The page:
Mount Yasur (volcano), Tanna Island, Vanuatu


We boarded four-wheel-drive trucks owned and driven by the locals for the 45 minute drive to the crater rim of Mount Yasur, timed so we would arrive at dusk in order to see the mountain, Mount Yasur (volcano), Tanna Island, Vanuatu


“Mount Yasur is an active volcano on Tanna Island, Vanuatu, with a height of 361 meters (1,184 feet) above sea level, located on the South East coast near Sulphur Bay.  Mount Yasur has a largely unvegetated pyroclastic cone with a nearly-circular summit crater 400 meters (1,312 feet) in diameter.  It is a stratovolcano caused by the eastward-moving Indo-Australian plate being subducted under the westward-moving Pacific Plate.  It has been nearly continuously erupting for centuries, although usually it can be approached safely. Its eruptions, which often occur several times an hour, are classified as Strombolian or Vulcanian.” –



As we hiked up the ramp and steps to the volcano crater’s rim, we were serenaded by singing local men and women, Mount Yasur (volcano), Tanna Island, Vanuatu


As noted in our previous blog post [“Tanna Island, Vanuatu”] the glow of the Mount Yasur volcano was apparently what attracted Captain James Cook on the first European journey to Tanna Island in 1774.



Three of the men who serenaded us by singing as we hiked up the ramp and steps to the volcano crater’s rim, Mount Yasur (volcano), Tanna Island, Vanuatu


Because of the importance of the volcano to the tourism industry in Tanna, the local government has created levels to restrict people’s access:

Level 0 – Low activity, access to the crater allowed

Level 1 – Normal activity, access to the crater allowed

Level 2 – Moderate to high activity, lava bombs may land beyond the crater rim, access to the crater is closed;

Level 3 – Severe activity with loud explosions, lava bombs ejected up to hundreds of meters outside the crater and large plumes of smoke and ash, access to the summit zone is closed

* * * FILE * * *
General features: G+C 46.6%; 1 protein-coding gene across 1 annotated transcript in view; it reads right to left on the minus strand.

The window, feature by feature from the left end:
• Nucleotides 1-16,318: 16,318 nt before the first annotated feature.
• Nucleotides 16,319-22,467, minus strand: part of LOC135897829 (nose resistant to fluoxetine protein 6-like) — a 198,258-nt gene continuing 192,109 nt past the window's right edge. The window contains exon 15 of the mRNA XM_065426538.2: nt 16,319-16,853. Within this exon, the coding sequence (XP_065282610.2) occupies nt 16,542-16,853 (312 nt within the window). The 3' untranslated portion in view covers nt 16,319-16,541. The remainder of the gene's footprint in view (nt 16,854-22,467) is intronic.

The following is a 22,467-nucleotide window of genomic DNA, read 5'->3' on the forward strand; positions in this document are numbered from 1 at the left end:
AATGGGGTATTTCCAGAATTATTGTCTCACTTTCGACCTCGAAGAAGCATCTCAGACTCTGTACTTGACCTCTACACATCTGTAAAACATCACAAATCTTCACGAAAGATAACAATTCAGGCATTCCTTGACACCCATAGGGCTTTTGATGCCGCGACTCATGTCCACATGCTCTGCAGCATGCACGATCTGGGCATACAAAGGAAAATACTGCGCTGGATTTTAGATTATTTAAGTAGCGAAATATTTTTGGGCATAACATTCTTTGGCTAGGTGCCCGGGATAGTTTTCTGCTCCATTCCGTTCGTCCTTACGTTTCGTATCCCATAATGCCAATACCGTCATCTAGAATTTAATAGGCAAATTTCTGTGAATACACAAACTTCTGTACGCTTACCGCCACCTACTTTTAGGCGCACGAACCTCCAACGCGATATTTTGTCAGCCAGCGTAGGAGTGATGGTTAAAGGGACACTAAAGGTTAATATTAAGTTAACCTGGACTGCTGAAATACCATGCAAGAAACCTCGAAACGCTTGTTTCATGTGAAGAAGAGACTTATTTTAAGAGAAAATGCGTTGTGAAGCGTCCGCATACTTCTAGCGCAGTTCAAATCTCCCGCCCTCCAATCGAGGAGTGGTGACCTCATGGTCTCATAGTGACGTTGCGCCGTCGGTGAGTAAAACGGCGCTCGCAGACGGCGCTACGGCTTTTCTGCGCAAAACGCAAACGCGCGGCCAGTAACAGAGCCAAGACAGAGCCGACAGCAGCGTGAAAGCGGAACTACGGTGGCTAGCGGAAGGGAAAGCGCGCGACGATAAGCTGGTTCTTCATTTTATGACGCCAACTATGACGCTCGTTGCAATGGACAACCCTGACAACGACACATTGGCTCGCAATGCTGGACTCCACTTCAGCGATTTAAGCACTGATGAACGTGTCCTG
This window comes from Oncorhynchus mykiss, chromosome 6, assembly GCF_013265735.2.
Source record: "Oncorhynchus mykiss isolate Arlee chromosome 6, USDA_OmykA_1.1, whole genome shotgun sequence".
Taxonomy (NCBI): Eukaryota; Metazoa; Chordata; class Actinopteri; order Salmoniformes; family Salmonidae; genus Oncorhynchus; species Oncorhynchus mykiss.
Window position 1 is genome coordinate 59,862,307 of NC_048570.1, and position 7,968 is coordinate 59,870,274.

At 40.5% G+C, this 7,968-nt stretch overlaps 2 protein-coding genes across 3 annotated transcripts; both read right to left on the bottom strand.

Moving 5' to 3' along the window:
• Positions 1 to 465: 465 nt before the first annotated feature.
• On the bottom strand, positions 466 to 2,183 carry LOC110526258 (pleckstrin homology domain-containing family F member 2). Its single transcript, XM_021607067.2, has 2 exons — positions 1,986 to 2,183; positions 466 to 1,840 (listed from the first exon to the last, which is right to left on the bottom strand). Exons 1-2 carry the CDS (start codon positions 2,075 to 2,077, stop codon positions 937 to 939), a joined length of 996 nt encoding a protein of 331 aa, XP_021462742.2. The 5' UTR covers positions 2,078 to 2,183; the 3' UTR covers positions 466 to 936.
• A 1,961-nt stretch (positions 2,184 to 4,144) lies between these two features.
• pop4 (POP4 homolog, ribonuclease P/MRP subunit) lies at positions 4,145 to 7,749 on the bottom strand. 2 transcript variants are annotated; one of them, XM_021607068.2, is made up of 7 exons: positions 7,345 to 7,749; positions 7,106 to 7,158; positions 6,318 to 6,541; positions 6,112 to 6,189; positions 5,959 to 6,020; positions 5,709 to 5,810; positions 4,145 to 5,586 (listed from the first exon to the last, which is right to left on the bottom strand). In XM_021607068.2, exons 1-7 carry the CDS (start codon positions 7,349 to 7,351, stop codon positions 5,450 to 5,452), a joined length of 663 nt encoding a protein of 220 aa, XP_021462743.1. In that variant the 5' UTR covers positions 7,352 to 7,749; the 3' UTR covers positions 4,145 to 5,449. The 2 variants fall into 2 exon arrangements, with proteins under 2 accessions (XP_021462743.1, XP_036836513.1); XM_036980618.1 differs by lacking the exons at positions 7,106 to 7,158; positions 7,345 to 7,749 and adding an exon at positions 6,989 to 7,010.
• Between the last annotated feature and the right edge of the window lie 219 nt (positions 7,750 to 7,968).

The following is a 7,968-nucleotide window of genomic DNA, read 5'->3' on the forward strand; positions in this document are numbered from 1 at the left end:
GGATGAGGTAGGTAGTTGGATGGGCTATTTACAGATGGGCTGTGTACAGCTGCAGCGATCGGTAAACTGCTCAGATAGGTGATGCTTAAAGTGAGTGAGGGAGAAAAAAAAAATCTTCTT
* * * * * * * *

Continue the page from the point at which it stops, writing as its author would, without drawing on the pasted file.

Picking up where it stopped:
Level 4 – Major eruption affecting large areas around the volcano and possibly other parts of Tanna and even neighboring islands, all access closed



Our group assembled on the crater rim (right side of photograph) which was as close to the volcano (some smoke is billowing out on the left) as visitors are allowed, Mount Yasur (volcano), Tanna Island, Vanuatu


The night we visited the live volcano activity was at Level 1, so we were able to drive up to the crater and walk to the rim to observe the eruptions.  This was very thrilling – a nearly unique experience in world travels, as Mount Yasur is so easily accessible (once you’ve gotten half-way around the world to Vanuatu!).  As expected, the volcano put on quite a show (aurally and visually).



We were given quite a show, with volcanic eruptions every few minutes – here at dusk, with mostly smoke and ash visible, Mount Yasur (volcano), Tanna Island, Vanuatu



Once it got dark, the show switched from “black and white” to “color”, Mount Yasur (volcano), Tanna Island, Vanuatu



The volcanic eruptions visible from the rim in the dark were a spectacular “fireworks” show put on by Mother Nature; we now understand why Mt. Yasur is considered one of the world’s most accessible volcanoes; Mount Yasur (volcano), Tanna Island, Vanuatu


5 thoughts on “Mount Yasur (volcano), Tanna Island, Vanuatu

  1. Rich,

    Great volcano pix! Thanks. Am I right that the locals are dressed in those colorful outfits for the tourists, or would they be dressed that way anyway?


    Liked by 1 person

    • Regarding the outfits and face painting — that is done for the ceremonial dances, some of which are only performed annually (and performed for special guests like us at other times, or, in the case several days ago, the annual dance was delayed to await our arrival!). Their clothing is both traditional (grass skirts, men’s penis covers, etc) and some western (shorts, tee shirts, etc.). It is interesting to learn that due to the local Christian churches, as westerners began increasing their travel in this region in the past 20-30 years (and more recently) the local women have stopped going bare breasted in public when visitors are in their village.


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